Market View

Portfolio theory, in practice

Tammy Hall
stack of finance books in shelf

A maxim of investing, taught to us from the very first of our portfolio theory classes, is that equities and fixed income should display a negative correlation. The simple version of the theory states that equities appreciate in times of economic growth and fixed income provides protection when fear abounds. This is a dramatic oversimplification. As the last month made abundantly clear, many types of fixed income carry risk more akin to equities. In addition to this, the OECD (Organisation for Economic Co-operation and Development) estimates that global GDP growth for 2022 was 3.2%[1], yet equity markets displayed negative returns. Given this backdrop, we must answer 2 simple questions: how does asset class diversification add value in a portfolio and can we expect fixed income to provide us with protection in a risk off market in the future.

Firstly, we return to portfolio theory to understand why investors hold bonds for protection. Capital Market Theory holds that investors have the ability to allocate to a risk-free asset or demand a premium (by way of returns) for taking additional risk. In common parlance the risk-free asset is a government bond, usually the 10-year Treasury. As the European debt crisis of 2011 showed, government bonds are not without risk and the upcoming US debt ceiling negotiations may test the faith of global investors in the relative riskiness of Treasuries. However, given the opportunity set of global investments, Treasuries are as near to a risk-free asset as possible. It is worthwhile stating here also, we do not believe that the US government will default on its debt this year.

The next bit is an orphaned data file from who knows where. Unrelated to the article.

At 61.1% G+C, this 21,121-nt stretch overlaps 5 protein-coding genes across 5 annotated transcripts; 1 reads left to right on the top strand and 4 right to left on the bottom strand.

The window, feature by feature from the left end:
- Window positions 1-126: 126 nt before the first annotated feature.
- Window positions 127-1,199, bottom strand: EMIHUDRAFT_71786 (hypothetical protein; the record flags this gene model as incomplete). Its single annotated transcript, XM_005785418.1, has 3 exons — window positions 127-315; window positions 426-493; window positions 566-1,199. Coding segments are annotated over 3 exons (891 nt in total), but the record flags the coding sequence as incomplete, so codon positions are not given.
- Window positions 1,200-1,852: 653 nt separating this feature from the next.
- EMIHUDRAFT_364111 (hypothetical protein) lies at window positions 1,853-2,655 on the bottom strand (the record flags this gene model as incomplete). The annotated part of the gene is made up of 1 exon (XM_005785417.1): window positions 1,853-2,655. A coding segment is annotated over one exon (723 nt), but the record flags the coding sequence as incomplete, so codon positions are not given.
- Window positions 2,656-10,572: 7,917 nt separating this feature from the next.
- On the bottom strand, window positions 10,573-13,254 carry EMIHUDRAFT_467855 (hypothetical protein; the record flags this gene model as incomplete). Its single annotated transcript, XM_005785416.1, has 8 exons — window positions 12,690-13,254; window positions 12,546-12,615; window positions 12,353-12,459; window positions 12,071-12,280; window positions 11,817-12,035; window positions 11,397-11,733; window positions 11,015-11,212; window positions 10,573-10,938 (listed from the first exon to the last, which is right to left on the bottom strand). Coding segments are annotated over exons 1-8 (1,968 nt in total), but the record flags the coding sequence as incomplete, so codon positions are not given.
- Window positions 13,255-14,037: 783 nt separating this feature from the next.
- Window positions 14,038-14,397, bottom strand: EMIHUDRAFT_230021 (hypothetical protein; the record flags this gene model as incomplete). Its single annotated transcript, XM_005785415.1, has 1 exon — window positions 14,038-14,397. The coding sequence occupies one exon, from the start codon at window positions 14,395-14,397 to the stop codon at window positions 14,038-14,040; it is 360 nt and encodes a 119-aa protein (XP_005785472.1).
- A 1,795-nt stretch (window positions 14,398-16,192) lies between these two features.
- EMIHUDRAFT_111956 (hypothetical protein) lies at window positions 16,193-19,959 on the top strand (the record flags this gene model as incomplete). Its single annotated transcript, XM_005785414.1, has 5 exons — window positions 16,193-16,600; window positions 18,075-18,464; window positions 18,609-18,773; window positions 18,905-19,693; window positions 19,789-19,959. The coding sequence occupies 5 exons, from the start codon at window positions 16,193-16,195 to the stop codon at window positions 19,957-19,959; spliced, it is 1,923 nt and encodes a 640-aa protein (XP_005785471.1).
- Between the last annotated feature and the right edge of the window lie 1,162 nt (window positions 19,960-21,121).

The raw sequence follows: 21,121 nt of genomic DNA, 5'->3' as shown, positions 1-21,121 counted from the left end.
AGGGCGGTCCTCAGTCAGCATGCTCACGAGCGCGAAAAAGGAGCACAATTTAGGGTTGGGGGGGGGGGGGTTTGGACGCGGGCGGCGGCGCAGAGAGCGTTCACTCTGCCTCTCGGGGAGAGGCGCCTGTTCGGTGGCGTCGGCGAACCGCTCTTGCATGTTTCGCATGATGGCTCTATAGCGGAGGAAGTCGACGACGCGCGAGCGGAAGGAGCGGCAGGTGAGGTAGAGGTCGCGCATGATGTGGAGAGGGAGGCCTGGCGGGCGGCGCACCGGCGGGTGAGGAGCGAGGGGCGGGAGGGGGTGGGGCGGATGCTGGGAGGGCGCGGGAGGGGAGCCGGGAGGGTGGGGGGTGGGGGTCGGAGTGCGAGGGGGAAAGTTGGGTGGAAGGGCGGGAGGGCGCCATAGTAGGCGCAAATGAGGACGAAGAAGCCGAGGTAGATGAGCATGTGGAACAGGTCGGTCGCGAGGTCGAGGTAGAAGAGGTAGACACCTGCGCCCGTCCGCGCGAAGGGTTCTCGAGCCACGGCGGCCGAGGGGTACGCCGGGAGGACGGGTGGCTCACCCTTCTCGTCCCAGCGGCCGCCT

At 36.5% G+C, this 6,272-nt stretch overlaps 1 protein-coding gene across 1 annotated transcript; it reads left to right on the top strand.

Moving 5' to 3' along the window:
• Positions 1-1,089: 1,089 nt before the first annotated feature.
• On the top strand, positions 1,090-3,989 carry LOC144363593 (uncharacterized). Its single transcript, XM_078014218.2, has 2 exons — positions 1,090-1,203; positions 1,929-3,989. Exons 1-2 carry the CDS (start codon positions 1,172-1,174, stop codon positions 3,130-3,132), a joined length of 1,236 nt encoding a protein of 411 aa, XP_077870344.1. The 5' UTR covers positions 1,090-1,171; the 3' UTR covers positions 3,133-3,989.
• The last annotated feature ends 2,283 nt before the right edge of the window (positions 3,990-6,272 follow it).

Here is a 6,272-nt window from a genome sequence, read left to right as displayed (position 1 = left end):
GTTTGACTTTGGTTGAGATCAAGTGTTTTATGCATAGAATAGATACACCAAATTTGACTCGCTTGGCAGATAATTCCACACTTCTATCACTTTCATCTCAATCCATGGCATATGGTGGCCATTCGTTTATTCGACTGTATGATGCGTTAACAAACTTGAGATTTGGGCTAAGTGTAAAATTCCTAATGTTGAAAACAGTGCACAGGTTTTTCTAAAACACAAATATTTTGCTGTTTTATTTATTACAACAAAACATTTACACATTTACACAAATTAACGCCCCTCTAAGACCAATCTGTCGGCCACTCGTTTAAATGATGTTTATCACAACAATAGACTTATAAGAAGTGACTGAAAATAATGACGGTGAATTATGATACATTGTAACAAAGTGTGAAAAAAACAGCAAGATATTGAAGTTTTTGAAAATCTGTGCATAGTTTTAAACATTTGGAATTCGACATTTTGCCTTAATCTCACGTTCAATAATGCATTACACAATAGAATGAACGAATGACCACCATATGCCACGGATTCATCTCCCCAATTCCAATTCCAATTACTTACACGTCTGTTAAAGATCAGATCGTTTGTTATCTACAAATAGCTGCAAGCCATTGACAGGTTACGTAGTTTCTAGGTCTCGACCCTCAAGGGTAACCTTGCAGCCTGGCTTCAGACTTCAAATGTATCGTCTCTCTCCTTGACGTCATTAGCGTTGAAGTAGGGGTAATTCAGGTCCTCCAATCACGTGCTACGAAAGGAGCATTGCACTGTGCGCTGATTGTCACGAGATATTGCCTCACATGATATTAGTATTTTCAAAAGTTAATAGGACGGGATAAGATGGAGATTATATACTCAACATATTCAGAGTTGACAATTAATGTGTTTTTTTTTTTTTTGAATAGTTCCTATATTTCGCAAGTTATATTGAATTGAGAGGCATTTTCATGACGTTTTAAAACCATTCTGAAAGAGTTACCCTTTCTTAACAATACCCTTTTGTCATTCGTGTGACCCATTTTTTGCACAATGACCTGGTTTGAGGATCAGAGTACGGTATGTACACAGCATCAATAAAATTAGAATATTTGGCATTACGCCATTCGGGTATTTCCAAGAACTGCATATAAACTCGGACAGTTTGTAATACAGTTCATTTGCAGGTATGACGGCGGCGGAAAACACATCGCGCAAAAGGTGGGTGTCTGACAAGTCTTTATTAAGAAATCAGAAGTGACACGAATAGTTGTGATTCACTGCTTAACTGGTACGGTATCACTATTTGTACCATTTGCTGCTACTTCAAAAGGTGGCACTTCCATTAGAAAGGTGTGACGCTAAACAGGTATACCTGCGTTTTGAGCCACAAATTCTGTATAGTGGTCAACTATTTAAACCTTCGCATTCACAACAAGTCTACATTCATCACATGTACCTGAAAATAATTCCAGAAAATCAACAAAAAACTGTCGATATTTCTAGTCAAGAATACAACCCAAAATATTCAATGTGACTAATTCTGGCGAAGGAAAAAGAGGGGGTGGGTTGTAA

The period since the collapse of Lehman Brothers in 2008 has been marked by monetary repression and near zero interest rate policy in a significant portion of the world. In this environment, yields on government bonds have continually declined while equity valuations have been inflated due to the higher value today of earnings in the future. When this set of conditions changed last year, however, equity valuations needed to adjust rapidly while bond yields increased to account for the higher prevailing rate environment. We also saw this during the so called “taper tantrum” of 2013 when the Federal Reserve (Fed) ultimately changed monetary policy in response to a market selloff after the announcement that the Fed would start to reduce their programme of asset purchases. In 2022 however the Fed believed that the threat of embedded inflation was sufficient to continue their monetary tightening programme as risk assets sold off, as we have discussed in other editions of The Brief. Through this lens, it is perhaps better to state that equity markets failed to diversify a bond selloff rather than the more commonly accepted converse.

Research has also confirmed this reading, in that fixed income diversifies returns during an equity market selloff but equities fail to do the same during a bond market selloff[2]. This makes intuitive sense both due to the relationship between bond yields and equity valuation as discussed above and the long-held faith of the market in government debt as a risk-free asset. This is, in fact, why we hold government bonds in portfolios and in the past month, when fear was abundant in global markets and equity markets declined, these instruments acted as expected and provided protection to portfolios.



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